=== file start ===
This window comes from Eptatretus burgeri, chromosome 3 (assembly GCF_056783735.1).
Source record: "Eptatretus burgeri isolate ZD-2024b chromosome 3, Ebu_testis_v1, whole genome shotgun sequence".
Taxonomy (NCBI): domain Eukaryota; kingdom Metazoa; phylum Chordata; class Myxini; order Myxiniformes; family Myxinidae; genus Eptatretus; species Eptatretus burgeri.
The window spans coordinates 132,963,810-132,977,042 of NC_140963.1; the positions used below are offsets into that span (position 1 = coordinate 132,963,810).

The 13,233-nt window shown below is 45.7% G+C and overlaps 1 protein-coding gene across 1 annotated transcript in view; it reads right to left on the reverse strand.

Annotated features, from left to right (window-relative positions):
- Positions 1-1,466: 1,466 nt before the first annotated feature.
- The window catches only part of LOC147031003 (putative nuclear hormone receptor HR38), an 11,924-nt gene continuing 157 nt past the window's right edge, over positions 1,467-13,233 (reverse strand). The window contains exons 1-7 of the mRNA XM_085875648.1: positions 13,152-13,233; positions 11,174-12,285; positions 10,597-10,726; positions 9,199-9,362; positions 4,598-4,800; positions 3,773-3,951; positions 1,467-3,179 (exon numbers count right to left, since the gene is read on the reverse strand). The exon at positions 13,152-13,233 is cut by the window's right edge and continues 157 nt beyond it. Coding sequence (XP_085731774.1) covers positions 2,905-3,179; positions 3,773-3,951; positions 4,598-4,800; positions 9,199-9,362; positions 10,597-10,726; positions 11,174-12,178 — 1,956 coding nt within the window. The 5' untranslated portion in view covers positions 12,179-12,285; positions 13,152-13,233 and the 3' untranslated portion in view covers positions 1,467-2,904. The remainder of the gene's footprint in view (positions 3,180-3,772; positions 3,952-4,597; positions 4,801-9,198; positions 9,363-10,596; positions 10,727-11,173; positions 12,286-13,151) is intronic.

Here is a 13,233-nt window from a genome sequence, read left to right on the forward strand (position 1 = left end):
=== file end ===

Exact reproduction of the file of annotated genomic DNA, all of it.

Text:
This window comes from Eptatretus burgeri, chromosome 3 (assembly GCF_056783735.1).
Source record: "Eptatretus burgeri isolate ZD-2024b chromosome 3, Ebu_testis_v1, whole genome shotgun sequence".
Taxonomy (NCBI): domain Eukaryota; kingdom Metazoa; phylum Chordata; class Myxini; order Myxiniformes; family Myxinidae; genus Eptatretus; species Eptatretus burgeri.
The window spans coordinates 132,963,810-132,977,042 of NC_140963.1; the positions used below are offsets into that span (position 1 = coordinate 132,963,810).

The 13,233-nt window shown below is 45.7% G+C and overlaps 1 protein-coding gene across 1 annotated transcript in view; it reads right to left on the reverse strand.

Annotated features, from left to right (window-relative positions):
- Positions 1-1,466: 1,466 nt before the first annotated feature.
- The window catches only part of LOC147031003 (putative nuclear hormone receptor HR38), an 11,924-nt gene continuing 157 nt past the window's right edge, over positions 1,467-13,233 (reverse strand). The window contains exons 1-7 of the mRNA XM_085875648.1: positions 13,152-13,233; positions 11,174-12,285; positions 10,597-10,726; positions 9,199-9,362; positions 4,598-4,800; positions 3,773-3,951; positions 1,467-3,179 (exon numbers count right to left, since the gene is read on the reverse strand). The exon at positions 13,152-13,233 is cut by the window's right edge and continues 157 nt beyond it. Coding sequence (XP_085731774.1) covers positions 2,905-3,179; positions 3,773-3,951; positions 4,598-4,800; positions 9,199-9,362; positions 10,597-10,726; positions 11,174-12,178 — 1,956 coding nt within the window. The 5' untranslated portion in view covers positions 12,179-12,285; positions 13,152-13,233 and the 3' untranslated portion in view covers positions 1,467-2,904. The remainder of the gene's footprint in view (positions 3,180-3,772; positions 3,952-4,597; positions 4,801-9,198; positions 9,363-10,596; positions 10,727-11,173; positions 12,286-13,151) is intronic.

Here is a 13,233-nt window from a genome sequence, read left to right on the forward strand (position 1 = left end):